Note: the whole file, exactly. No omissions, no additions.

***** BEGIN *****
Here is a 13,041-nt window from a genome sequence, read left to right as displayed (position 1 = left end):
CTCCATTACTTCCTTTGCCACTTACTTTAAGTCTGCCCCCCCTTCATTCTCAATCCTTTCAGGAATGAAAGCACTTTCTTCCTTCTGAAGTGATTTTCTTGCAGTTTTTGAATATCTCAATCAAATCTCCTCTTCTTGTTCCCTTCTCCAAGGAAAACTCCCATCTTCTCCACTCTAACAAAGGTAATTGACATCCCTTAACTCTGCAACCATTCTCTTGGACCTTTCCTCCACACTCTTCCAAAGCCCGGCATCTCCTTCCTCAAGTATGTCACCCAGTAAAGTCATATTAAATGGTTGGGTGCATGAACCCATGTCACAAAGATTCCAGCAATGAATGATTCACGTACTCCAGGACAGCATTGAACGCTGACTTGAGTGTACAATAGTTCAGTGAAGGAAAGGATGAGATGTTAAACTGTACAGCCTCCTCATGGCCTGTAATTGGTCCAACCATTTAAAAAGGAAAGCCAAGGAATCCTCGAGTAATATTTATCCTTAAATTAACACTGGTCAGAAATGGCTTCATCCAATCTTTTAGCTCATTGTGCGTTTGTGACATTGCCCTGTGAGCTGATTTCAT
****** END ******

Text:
Here is a 13,041-nt window from a genome sequence, read left to right as displayed (position 1 = left end):
CTCCATTACTTCCTTTGCCACTTACTTTAAGTCTGCCCCCCCTTCATTCTCAATCCTTTCAGGAATGAAAGCACTTTCTTCCTTCTGAAGTGATTTTCTTGCAGTTTTTGAATATCTCAATCAAATCTCCTCTTCTTGTTCCCTTCTCCAAGGAAAACTCCCATCTTCTCCACTCTAACAAAGGTAATTGACATCCCTTAACTCTGCAACCATTCTCTTGGACCTTTCCTCCACACTCTTCCAAAGCCCGGCATCTCCTTCCTCAAGTATGTCACCCAGTAAAGTCATATTAAATGGTTGGGTGCATGAACCCATGTCACAAAGATTCCAGCAATGAATGATTCACGTACTCCAGGACAGCATTGAACGCTGACTTGAGTGTACAATAGTTCAGTGAAGGAAAGGATGAGATGTTAAACTGTACAGCCTCCTCATGGCCTGTAATTGGTCCAACCATTTAAAAAGGAAAGCCAAGGAATCCTCGAGTAATATTTATCCTTAAATTAACACTGGTCAGAAATGGCTTCATCCAATCTTTTAGCTCATTGTGCGTTTGTGACATTGCCCTGTGAGCTGATTTCAT